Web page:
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Isolation and Characterization of Lactococcal Bacteriophages from Cultured Buttermilk Plants in the United States

  • Author Footnotes
    2 Present address: Department of Biochemistry, Université Laval, Québec, QC, Canada G1K 7P4.
    Sylvain Moineau
    Correspondence
    Corresponding author.
    Footnotes
    2 Present address: Department of Biochemistry, Université Laval, Québec, QC, Canada G1K 7P4.
    Affiliations
    Quest International, 2402 7th Street NW, Rochester, MN 55901
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  • Margaret Borkaev
    Affiliations
    Quest International, 2402 7th Street NW, Rochester, MN 55901
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  • Barbara J. Holler
    Affiliations
    Quest International, 2402 7th Street NW, Rochester, MN 55901
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  • Author Footnotes
    3 Present address: Department of Food Science, North Carolina State University, Raleigh 27695-7624.
    Shirley A. Walker
    Footnotes
    3 Present address: Department of Food Science, North Carolina State University, Raleigh 27695-7624.
    Affiliations
    Quest International, 2402 7th Street NW, Rochester, MN 55901
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  • Jeffrey K. Kondo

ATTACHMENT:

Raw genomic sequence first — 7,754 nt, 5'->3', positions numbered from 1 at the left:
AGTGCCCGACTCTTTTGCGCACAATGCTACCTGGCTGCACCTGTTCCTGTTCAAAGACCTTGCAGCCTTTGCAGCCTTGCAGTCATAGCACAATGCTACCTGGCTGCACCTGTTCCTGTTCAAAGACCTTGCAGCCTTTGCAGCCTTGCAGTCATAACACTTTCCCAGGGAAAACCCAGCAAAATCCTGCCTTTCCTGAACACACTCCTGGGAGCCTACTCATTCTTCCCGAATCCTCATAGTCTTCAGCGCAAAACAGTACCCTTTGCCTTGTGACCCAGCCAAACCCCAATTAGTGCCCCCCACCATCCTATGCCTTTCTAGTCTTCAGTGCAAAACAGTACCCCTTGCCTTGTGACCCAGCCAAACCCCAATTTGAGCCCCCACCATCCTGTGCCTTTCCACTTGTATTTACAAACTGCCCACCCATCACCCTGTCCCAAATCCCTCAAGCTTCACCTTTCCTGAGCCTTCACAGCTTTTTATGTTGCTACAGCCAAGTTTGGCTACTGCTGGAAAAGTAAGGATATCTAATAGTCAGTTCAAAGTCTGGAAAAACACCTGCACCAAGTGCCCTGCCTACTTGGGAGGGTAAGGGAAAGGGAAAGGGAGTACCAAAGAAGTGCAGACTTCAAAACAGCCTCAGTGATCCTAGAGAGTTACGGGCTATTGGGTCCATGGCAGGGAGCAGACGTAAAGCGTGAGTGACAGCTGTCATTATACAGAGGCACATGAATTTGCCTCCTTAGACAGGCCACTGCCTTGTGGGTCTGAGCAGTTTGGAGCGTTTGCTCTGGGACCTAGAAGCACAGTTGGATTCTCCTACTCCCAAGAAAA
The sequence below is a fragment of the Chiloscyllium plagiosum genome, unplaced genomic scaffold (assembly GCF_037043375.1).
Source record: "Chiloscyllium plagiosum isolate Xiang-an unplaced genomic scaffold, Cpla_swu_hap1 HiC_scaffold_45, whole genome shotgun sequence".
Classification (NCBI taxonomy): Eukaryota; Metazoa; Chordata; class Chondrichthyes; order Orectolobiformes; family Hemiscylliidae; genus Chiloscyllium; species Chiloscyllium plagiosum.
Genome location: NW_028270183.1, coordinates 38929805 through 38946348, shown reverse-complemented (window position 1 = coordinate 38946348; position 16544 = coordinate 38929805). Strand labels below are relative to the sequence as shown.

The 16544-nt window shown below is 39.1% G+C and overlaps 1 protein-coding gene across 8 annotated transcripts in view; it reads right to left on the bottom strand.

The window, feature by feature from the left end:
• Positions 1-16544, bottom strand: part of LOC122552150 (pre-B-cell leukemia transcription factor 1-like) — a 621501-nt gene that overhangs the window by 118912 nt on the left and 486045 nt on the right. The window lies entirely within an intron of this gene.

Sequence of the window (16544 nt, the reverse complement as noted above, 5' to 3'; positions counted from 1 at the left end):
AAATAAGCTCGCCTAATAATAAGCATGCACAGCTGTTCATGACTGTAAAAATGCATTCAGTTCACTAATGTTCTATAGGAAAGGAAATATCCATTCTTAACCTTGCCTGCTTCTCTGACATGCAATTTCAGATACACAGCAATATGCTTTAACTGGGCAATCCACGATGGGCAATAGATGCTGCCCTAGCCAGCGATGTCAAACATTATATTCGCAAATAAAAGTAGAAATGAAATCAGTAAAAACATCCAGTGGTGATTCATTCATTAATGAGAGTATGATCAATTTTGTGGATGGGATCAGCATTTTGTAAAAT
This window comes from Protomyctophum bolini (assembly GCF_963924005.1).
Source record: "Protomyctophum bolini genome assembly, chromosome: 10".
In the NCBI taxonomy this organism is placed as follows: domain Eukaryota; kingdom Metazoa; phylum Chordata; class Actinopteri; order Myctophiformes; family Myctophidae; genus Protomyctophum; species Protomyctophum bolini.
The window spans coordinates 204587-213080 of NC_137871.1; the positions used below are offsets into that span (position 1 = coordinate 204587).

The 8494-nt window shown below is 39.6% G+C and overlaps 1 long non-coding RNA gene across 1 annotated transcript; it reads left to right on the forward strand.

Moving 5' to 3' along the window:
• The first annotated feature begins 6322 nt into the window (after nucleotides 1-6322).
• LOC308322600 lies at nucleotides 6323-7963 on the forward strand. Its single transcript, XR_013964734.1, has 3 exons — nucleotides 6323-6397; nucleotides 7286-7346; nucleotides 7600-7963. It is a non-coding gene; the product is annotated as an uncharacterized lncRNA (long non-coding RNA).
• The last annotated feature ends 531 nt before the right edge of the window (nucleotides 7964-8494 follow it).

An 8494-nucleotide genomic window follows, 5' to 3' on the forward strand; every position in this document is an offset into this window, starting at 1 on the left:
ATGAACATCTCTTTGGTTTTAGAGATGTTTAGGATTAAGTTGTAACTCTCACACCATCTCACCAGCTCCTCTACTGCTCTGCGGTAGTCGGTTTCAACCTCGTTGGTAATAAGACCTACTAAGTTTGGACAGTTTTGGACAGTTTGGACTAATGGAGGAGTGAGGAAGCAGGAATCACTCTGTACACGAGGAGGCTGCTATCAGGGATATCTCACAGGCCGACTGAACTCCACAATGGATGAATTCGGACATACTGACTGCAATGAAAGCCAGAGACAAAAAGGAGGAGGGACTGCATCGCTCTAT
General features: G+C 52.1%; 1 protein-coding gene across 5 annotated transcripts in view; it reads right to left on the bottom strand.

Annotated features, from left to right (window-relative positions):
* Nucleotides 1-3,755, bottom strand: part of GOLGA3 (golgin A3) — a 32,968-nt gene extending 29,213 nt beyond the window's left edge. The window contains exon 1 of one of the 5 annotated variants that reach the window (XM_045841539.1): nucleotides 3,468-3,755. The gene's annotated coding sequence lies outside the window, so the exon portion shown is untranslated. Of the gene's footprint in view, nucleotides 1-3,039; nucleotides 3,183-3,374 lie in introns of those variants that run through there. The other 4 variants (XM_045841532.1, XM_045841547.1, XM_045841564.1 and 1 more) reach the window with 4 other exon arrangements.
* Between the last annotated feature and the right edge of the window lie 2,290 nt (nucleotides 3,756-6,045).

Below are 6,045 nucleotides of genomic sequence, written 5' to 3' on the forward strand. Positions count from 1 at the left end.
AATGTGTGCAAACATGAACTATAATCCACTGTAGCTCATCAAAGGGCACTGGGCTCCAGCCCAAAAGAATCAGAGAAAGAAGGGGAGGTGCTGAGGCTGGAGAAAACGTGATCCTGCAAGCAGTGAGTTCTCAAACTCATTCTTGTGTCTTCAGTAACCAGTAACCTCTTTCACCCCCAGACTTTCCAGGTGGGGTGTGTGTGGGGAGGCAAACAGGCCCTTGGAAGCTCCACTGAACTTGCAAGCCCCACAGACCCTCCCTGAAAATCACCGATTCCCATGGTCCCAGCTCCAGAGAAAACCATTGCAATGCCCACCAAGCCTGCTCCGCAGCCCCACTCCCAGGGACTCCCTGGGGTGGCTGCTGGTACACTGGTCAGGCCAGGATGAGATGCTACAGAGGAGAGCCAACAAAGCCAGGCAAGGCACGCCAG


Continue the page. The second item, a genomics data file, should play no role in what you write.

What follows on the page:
Affiliations
    Quest International, 2402 7th Street NW, Rochester, MN 55901
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  • Ebenezer R. Vedamuthu
    Affiliations
    Quest International, 2402 7th Street NW, Rochester, MN 55901
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  • Author Footnotes
    4 Present address: Osprey Biotechnics, 2530B Trailmate Drive, Sarasota, FL 34243.
    Peter A. Vandenbergh
    Footnotes
    4 Present address: Osprey Biotechnics, 2530B Trailmate Drive, Sarasota, FL 34243.
    Affiliations
    Quest International, 2402 7th Street NW, Rochester, MN 55901
    Search for articles by this author
  • Author Footnotes
    2 Present address: Department of Biochemistry, Université Laval, Québec, QC, Canada G1K 7P4.
    3 Present address: Department of Food Science, North Carolina State University, Raleigh 27695-7624.
    4 Present address: Osprey Biotechnics, 2530B Trailmate Drive, Sarasota, FL 34243.
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      Abstract

      From July 1993 and June 1994, 27 different lactococcal bacteriophages were isolated from 27 US cultured buttermilk plants located in 23 states. Phages were characterized by DNA homology, electron microscopy, restriction patterns, genome size, host range, and serology. Over 80% (22 of 27) of the phages were classified into the 936 species, and the remaining phages were divided almost equally between the P335 species (3 of 27) and the c2 species (2 of 27). The 936 and c2-type phages had the same basic morphological and genetic characteristics as other phages from the same species isolated in other countries. Very closely related 936 phages were isolated from widely separated areas in the US. The P335 phages had a very narrow host range and showed noticeable genetic and immunological diversity. None of the phages could propagate on the two exopolysaccharide-producing Lactococcus lactis strains tested. Novel mechanisms for phage resistance should be tested for efficiency against members of the lactococcal phage species 936, c2, and P335. To our knowledge, this study is the first thorough examination of industrial lactococcal phages isolated from buttermilk plants.

      Key words

      Abbreviation key:

      MAb (monoclonal antibodies)

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